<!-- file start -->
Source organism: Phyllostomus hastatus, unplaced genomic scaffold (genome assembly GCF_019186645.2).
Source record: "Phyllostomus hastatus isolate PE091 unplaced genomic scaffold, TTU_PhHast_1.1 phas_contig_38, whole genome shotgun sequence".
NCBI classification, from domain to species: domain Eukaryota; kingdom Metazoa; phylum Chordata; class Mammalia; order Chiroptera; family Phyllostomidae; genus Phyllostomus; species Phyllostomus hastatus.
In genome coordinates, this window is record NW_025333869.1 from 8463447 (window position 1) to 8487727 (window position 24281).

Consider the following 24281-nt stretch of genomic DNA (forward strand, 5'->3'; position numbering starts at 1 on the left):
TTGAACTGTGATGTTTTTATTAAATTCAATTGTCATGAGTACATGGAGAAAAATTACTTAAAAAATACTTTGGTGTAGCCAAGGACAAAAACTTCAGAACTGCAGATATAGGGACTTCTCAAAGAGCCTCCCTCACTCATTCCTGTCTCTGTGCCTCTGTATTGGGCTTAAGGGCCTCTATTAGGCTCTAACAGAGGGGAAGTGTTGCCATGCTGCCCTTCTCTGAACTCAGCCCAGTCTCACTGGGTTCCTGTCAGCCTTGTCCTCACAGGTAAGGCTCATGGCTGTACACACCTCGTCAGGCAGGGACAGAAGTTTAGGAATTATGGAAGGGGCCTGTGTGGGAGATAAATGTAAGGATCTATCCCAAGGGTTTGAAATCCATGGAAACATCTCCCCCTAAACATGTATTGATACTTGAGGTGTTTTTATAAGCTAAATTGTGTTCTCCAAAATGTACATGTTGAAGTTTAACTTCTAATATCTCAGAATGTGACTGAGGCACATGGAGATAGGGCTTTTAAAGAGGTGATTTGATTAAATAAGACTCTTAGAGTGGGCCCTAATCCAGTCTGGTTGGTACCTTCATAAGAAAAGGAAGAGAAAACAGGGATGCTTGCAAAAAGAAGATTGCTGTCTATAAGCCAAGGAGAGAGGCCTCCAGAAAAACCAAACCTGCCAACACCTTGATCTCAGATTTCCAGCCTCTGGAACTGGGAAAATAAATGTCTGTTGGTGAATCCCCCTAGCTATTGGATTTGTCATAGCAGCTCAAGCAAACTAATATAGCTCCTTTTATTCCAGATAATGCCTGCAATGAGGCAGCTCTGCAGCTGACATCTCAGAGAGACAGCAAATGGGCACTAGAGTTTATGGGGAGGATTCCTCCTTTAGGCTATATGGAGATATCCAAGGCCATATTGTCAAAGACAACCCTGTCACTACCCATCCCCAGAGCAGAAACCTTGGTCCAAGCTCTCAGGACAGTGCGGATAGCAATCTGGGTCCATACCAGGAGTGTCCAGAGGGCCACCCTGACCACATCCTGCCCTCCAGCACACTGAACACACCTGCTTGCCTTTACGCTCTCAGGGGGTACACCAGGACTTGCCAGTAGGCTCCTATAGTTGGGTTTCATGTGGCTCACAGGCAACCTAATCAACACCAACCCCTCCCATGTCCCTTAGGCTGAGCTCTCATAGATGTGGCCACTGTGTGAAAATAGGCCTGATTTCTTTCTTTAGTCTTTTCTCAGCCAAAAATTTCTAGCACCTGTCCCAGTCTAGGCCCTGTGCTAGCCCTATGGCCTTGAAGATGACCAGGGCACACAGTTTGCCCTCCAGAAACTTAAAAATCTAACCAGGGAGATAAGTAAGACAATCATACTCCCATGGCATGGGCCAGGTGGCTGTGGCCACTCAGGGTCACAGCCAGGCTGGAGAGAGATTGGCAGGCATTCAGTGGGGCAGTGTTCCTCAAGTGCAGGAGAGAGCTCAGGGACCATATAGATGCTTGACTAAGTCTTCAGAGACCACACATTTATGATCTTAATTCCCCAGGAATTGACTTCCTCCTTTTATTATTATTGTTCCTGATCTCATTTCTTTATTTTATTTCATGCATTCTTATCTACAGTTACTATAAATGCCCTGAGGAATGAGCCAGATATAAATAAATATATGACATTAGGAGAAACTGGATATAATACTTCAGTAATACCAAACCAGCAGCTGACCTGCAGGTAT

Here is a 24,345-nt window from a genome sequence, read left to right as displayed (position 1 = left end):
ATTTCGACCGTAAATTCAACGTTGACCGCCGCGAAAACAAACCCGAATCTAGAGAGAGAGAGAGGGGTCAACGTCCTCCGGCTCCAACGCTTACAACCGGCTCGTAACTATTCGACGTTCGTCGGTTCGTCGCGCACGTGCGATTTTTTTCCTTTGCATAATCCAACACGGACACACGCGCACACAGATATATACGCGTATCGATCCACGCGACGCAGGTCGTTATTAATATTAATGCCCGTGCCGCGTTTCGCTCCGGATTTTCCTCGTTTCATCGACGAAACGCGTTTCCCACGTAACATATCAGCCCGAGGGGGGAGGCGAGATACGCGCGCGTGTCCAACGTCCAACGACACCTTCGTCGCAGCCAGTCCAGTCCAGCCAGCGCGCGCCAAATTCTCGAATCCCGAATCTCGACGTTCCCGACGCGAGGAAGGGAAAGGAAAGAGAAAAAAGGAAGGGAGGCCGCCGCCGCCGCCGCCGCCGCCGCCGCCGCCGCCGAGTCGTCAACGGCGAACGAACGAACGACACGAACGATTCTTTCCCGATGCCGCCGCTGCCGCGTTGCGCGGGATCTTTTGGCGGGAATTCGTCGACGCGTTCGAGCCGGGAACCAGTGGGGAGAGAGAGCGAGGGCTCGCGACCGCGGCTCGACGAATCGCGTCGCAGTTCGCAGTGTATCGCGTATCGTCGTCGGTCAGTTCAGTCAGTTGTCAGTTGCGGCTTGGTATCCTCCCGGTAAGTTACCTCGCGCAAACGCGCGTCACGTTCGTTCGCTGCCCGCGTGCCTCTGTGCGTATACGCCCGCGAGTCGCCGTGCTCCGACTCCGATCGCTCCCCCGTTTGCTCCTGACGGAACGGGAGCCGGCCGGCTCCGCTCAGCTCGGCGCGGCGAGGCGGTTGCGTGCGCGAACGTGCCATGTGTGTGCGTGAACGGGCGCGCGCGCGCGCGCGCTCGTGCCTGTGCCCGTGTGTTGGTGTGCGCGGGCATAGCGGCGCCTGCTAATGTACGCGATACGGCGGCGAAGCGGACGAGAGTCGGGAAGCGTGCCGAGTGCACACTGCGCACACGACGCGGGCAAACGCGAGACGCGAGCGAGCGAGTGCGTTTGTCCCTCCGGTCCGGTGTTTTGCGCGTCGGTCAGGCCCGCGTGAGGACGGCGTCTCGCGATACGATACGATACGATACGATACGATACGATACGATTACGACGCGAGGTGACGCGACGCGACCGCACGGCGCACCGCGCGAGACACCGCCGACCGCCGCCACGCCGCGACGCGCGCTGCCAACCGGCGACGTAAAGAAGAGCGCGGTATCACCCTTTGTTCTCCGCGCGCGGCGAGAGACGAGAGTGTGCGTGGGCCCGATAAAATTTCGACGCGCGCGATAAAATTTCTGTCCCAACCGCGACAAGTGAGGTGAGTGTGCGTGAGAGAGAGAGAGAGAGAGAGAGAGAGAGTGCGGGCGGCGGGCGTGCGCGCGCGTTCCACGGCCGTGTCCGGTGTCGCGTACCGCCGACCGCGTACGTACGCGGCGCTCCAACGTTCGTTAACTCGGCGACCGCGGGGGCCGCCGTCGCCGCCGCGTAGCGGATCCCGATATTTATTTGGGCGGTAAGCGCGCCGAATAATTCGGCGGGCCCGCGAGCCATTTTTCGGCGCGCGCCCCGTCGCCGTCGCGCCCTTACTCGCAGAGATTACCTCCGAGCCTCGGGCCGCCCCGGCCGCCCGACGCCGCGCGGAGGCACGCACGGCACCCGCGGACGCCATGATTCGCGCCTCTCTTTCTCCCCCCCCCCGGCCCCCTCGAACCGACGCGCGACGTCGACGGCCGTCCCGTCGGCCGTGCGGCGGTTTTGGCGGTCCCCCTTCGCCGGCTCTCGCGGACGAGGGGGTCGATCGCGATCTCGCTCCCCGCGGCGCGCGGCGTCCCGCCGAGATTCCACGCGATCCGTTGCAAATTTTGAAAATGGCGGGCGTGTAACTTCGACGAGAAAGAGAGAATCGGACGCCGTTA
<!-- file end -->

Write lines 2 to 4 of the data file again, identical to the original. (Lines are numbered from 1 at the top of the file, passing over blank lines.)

Source record: "Phyllostomus hastatus isolate PE091 unplaced genomic scaffold, TTU_PhHast_1.1 phas_contig_38, whole genome shotgun sequence".
NCBI classification, from domain to species: domain Eukaryota; kingdom Metazoa; phylum Chordata; class Mammalia; order Chiroptera; family Phyllostomidae; genus Phyllostomus; species Phyllostomus hastatus.
In genome coordinates, this window is record NW_025333869.1 from 8463447 (window position 1) to 8487727 (window position 24281).